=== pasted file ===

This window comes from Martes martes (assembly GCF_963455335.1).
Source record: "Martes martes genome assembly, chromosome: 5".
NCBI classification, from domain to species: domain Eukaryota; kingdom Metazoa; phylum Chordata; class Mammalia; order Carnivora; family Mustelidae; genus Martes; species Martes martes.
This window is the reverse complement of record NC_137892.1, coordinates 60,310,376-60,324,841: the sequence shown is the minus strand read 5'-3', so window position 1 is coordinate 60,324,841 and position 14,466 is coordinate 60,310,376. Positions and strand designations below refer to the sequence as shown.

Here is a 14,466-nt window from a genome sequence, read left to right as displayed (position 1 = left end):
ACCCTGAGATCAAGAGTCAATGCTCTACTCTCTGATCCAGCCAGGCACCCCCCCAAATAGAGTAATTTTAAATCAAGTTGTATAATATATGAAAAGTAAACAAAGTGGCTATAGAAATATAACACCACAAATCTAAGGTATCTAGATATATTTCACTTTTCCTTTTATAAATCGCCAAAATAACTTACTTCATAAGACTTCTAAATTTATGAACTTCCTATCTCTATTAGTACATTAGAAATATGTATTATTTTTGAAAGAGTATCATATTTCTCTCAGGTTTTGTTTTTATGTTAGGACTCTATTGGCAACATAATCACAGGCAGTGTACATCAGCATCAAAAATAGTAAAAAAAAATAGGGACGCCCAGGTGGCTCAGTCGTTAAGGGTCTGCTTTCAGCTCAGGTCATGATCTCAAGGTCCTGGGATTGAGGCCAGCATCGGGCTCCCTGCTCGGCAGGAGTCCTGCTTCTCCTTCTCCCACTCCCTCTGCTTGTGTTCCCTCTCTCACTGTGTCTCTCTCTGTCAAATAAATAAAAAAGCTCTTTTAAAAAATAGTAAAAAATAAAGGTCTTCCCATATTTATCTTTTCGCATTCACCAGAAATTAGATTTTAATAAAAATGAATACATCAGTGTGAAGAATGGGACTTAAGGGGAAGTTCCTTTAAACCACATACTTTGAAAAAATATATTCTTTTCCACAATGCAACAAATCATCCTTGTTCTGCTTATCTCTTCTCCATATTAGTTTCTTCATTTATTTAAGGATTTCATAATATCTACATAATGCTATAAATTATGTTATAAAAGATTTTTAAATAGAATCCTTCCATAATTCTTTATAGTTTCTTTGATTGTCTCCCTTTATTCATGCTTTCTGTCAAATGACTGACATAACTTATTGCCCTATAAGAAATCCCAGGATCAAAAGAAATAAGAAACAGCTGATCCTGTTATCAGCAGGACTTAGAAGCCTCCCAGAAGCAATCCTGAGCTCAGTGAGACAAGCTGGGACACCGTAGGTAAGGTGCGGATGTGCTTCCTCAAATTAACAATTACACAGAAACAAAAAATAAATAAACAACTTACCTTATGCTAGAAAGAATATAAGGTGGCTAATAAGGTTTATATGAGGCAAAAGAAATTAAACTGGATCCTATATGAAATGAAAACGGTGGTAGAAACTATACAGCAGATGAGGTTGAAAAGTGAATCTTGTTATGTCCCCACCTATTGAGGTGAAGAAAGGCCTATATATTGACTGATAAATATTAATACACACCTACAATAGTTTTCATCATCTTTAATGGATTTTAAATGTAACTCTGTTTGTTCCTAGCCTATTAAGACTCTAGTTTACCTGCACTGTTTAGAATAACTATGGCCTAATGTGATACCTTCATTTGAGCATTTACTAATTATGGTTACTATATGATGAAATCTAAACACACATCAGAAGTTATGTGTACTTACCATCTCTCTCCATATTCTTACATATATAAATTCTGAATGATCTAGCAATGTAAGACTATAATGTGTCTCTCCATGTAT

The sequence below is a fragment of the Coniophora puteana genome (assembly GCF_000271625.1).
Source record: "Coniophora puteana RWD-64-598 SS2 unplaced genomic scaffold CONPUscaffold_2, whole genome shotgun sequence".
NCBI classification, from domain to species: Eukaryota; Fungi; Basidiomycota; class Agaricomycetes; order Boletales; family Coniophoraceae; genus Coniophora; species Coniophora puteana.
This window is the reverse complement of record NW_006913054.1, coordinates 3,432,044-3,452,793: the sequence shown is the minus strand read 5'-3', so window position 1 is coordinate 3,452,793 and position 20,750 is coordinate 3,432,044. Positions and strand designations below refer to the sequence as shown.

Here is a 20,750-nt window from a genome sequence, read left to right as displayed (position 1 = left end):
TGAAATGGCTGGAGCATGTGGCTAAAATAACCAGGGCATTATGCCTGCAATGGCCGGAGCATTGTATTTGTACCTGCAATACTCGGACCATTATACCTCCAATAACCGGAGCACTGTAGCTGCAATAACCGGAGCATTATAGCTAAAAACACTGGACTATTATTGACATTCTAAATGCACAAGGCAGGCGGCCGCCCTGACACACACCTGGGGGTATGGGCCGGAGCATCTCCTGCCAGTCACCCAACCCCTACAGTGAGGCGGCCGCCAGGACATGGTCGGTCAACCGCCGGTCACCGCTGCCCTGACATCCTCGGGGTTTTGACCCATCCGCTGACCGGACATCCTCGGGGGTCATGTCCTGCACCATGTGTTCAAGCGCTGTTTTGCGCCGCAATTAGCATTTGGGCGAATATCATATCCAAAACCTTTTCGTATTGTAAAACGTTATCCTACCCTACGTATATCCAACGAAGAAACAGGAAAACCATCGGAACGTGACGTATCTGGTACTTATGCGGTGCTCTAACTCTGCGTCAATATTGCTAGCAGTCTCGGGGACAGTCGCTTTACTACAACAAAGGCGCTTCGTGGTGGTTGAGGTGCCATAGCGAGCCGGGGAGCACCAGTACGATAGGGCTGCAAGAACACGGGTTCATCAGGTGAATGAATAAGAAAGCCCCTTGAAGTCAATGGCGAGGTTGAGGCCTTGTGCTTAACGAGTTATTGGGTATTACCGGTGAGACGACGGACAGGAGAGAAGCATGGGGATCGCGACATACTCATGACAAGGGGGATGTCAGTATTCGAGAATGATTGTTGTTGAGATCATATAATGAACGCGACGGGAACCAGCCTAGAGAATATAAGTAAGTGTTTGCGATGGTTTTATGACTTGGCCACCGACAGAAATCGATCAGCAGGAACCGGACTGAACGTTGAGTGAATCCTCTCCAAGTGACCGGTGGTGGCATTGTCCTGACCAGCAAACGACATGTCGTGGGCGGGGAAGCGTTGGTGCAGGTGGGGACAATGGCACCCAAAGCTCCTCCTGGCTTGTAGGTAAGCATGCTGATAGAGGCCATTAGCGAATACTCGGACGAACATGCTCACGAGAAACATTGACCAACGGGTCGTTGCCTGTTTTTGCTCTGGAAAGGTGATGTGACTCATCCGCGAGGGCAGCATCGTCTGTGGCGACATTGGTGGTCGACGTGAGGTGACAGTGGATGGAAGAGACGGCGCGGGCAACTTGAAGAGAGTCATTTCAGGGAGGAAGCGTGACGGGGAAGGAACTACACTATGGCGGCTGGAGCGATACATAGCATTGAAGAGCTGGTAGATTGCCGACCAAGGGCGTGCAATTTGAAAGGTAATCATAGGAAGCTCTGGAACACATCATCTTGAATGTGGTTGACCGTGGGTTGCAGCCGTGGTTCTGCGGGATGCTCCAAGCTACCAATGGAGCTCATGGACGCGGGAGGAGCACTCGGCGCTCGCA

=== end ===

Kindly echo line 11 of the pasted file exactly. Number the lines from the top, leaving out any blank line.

Here is a 20,750-nt window from a genome sequence, read left to right as displayed (position 1 = left end):